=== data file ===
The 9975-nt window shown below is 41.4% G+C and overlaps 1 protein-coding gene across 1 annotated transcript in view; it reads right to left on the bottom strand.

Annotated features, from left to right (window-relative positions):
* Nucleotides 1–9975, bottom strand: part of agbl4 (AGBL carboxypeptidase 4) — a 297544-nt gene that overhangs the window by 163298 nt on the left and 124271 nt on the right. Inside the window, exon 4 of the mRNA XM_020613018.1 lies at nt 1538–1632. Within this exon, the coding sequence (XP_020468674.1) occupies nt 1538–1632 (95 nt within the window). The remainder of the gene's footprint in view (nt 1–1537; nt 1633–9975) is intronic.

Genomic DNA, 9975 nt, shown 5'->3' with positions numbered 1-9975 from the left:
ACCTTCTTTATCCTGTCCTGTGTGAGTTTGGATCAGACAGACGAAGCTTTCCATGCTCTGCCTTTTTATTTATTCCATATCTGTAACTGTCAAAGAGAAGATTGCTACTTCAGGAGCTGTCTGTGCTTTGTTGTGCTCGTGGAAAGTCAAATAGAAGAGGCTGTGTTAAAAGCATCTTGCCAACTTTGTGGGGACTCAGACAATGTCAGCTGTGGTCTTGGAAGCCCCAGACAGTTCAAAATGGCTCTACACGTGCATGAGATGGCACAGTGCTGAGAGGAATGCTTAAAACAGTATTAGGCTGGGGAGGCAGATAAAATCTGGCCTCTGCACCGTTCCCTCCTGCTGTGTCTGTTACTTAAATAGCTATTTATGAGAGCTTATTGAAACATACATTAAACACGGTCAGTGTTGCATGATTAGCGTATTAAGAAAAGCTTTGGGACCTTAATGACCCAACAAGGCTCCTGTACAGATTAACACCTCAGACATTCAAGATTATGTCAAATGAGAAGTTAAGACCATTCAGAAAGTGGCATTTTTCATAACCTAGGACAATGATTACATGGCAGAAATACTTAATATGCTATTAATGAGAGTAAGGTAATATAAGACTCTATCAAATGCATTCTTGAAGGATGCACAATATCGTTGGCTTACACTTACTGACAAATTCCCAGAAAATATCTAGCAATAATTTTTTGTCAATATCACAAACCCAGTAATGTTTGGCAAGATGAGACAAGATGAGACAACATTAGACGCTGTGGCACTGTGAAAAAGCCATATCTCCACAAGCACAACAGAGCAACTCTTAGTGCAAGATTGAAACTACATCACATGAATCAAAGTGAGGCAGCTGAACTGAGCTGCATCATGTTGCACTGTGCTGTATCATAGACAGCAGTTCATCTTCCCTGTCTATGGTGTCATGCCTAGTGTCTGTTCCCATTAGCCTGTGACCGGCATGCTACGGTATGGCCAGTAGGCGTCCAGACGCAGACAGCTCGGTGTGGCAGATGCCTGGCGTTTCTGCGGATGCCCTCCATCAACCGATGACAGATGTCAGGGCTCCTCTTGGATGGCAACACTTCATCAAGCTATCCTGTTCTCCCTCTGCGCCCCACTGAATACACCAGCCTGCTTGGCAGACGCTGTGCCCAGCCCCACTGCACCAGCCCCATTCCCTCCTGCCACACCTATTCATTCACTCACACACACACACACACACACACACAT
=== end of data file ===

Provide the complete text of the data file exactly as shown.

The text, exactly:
The 9975-nt window shown below is 41.4% G+C and overlaps 1 protein-coding gene across 1 annotated transcript in view; it reads right to left on the bottom strand.

Annotated features, from left to right (window-relative positions):
* Nucleotides 1–9975, bottom strand: part of agbl4 (AGBL carboxypeptidase 4) — a 297544-nt gene that overhangs the window by 163298 nt on the left and 124271 nt on the right. Inside the window, exon 4 of the mRNA XM_020613018.1 lies at nt 1538–1632. Within this exon, the coding sequence (XP_020468674.1) occupies nt 1538–1632 (95 nt within the window). The remainder of the gene's footprint in view (nt 1–1537; nt 1633–9975) is intronic.

Genomic DNA, 9975 nt, shown 5'->3' with positions numbered 1-9975 from the left:
ACCTTCTTTATCCTGTCCTGTGTGAGTTTGGATCAGACAGACGAAGCTTTCCATGCTCTGCCTTTTTATTTATTCCATATCTGTAACTGTCAAAGAGAAGATTGCTACTTCAGGAGCTGTCTGTGCTTTGTTGTGCTCGTGGAAAGTCAAATAGAAGAGGCTGTGTTAAAAGCATCTTGCCAACTTTGTGGGGACTCAGACAATGTCAGCTGTGGTCTTGGAAGCCCCAGACAGTTCAAAATGGCTCTACACGTGCATGAGATGGCACAGTGCTGAGAGGAATGCTTAAAACAGTATTAGGCTGGGGAGGCAGATAAAATCTGGCCTCTGCACCGTTCCCTCCTGCTGTGTCTGTTACTTAAATAGCTATTTATGAGAGCTTATTGAAACATACATTAAACACGGTCAGTGTTGCATGATTAGCGTATTAAGAAAAGCTTTGGGACCTTAATGACCCAACAAGGCTCCTGTACAGATTAACACCTCAGACATTCAAGATTATGTCAAATGAGAAGTTAAGACCATTCAGAAAGTGGCATTTTTCATAACCTAGGACAATGATTACATGGCAGAAATACTTAATATGCTATTAATGAGAGTAAGGTAATATAAGACTCTATCAAATGCATTCTTGAAGGATGCACAATATCGTTGGCTTACACTTACTGACAAATTCCCAGAAAATATCTAGCAATAATTTTTTGTCAATATCACAAACCCAGTAATGTTTGGCAAGATGAGACAAGATGAGACAACATTAGACGCTGTGGCACTGTGAAAAAGCCATATCTCCACAAGCACAACAGAGCAACTCTTAGTGCAAGATTGAAACTACATCACATGAATCAAAGTGAGGCAGCTGAACTGAGCTGCATCATGTTGCACTGTGCTGTATCATAGACAGCAGTTCATCTTCCCTGTCTATGGTGTCATGCCTAGTGTCTGTTCCCATTAGCCTGTGACCGGCATGCTACGGTATGGCCAGTAGGCGTCCAGACGCAGACAGCTCGGTGTGGCAGATGCCTGGCGTTTCTGCGGATGCCCTCCATCAACCGATGACAGATGTCAGGGCTCCTCTTGGATGGCAACACTTCATCAAGCTATCCTGTTCTCCCTCTGCGCCCCACTGAATACACCAGCCTGCTTGGCAGACGCTGTGCCCAGCCCCACTGCACCAGCCCCATTCCCTCCTGCCACACCTATTCATTCACTCACACACACACACACACACACACACAT